Most of Gianna´s memories seem to be dreams, made on flawless white sandy beaches with black lava rock contours and gorgeous turquoise ocean waters. Most of it happened while barefoot, in an enchanting place that some people regard as an ideal natural laboratory, the Galápagos Islands. For her it was home. Gianna grew up going to the beach nearly every day, snorkeling in crystal clear waters, playing with wild flowers, having sea lions steal her ice cream, observing marine iguanas, and identifying invertebrates. The latter was by no means technically accurate—she dubbed each new discovery with its own made-up scientific name. At some point during those early years, being an observer became an innate ability and she knew she wanted to be a biologist.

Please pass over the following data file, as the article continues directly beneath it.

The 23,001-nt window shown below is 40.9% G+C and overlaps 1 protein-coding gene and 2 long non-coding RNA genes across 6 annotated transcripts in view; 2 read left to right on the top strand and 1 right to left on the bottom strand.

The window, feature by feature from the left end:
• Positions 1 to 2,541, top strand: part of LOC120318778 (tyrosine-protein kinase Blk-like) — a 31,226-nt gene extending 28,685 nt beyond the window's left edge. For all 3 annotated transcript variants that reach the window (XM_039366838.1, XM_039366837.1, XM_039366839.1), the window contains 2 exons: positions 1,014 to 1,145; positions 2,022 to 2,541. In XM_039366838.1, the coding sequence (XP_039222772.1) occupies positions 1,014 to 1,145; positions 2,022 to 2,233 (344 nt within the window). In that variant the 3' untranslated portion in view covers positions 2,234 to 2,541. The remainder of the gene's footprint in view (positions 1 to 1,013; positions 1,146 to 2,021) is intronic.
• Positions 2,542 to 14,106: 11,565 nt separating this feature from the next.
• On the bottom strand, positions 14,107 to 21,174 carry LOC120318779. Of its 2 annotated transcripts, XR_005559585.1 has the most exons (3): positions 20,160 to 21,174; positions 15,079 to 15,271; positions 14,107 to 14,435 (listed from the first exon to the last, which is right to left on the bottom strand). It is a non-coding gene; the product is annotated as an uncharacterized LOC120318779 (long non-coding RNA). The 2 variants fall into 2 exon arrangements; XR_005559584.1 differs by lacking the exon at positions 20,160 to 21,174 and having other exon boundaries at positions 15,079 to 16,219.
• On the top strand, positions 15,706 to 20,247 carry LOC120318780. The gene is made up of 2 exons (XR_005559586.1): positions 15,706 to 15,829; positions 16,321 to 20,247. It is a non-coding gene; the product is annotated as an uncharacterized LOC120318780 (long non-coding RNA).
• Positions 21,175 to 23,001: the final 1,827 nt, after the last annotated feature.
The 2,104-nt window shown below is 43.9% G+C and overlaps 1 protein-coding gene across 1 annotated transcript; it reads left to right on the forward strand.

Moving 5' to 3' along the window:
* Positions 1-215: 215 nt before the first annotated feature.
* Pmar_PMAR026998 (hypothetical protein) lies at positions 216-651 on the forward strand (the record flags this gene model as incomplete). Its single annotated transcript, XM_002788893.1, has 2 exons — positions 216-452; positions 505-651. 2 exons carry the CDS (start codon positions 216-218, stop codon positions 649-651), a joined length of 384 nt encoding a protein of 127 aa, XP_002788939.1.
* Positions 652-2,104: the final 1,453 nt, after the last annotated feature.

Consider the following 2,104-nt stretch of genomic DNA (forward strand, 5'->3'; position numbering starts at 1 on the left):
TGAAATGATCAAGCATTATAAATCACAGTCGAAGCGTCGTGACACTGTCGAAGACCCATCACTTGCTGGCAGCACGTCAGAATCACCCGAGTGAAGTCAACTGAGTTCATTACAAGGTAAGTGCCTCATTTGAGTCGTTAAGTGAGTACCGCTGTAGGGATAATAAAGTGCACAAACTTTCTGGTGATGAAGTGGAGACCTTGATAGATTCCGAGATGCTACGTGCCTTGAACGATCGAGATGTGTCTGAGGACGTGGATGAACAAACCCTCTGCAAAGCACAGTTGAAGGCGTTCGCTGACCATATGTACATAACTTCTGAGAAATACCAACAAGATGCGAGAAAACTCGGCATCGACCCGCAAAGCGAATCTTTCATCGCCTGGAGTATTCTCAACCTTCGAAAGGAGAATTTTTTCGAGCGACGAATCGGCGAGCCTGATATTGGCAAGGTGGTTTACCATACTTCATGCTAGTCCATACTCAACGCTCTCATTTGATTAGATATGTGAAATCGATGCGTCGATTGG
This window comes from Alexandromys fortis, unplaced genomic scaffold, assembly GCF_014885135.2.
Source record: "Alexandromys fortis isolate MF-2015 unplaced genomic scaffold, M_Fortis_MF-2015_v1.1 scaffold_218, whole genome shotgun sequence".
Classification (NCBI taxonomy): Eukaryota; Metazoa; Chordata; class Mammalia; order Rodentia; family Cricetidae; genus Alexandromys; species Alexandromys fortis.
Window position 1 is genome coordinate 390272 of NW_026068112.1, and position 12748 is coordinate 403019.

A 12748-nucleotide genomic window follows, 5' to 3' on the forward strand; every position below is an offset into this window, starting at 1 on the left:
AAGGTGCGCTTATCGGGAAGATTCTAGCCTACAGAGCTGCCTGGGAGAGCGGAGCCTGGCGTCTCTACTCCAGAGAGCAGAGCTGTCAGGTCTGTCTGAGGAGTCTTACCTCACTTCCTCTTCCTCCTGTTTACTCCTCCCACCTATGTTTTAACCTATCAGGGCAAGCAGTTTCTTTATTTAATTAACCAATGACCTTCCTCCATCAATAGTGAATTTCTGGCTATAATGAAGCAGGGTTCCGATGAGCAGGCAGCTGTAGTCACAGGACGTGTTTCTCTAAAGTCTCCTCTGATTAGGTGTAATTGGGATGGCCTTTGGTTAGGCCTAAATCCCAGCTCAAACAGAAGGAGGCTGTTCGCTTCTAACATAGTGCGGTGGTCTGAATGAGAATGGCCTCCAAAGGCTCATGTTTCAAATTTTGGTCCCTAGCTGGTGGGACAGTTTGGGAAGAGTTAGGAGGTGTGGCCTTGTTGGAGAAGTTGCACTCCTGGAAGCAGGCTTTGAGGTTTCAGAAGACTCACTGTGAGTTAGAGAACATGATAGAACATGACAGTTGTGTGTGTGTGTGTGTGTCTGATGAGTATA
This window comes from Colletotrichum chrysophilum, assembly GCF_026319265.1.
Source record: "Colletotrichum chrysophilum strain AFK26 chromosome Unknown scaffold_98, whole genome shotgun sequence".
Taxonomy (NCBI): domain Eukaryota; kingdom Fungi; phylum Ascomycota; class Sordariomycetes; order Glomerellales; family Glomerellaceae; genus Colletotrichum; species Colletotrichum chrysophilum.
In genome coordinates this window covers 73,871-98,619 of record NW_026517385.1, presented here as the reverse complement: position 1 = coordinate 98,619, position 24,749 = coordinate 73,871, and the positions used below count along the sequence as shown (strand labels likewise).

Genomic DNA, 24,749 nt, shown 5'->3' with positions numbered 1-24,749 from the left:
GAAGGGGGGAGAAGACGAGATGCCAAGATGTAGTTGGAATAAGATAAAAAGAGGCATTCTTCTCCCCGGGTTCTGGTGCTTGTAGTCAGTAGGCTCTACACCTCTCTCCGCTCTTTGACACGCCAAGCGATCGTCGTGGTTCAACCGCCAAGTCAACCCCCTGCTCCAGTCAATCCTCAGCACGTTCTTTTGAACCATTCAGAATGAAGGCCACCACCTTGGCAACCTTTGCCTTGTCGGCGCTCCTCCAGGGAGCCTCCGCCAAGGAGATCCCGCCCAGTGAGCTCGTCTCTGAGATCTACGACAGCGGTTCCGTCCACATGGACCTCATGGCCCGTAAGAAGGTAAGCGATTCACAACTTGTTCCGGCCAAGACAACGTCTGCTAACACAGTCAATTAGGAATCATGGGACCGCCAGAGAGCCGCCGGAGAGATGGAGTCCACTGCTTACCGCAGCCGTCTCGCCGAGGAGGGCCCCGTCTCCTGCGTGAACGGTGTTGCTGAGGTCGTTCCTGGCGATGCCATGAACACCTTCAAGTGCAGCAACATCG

Gianna got a scholarship to study biology at the University of California, Santa Barbara (UCSB) and became the first person in her family to obtain a university degree. As a biologist she has worked for the Hawaii National Park, the Internships for Nanosystems, Science, Engineering and Technology (INSET), UCSB, Santa Barbara City College (SBCC), Cheadle Center for Biodiversity and Ecological Restoration (CCBER), the California Ty Warner Sea Center, the Charles Darwin Foundation, and the Ecuadorian Marine and Coastal Environmental Ministry. Her love for the ocean and sports led her to become the first female Ecuadorian freediving instructor and founder of the Galápagos Freediving Project, effectively introducing freediving to the Galápagos. She now lives in her hometown of Puerto Ayora on Santa Cruz Island. She feels like she´s found a dream job showing and teaching people about her beloved islands. As she navigates the Galápagos Marine Reserve with the Lindblad-National Geographic family, Gianna continues to pursue her dream of opening an environmental education foundation for the children of Puerto Ayora.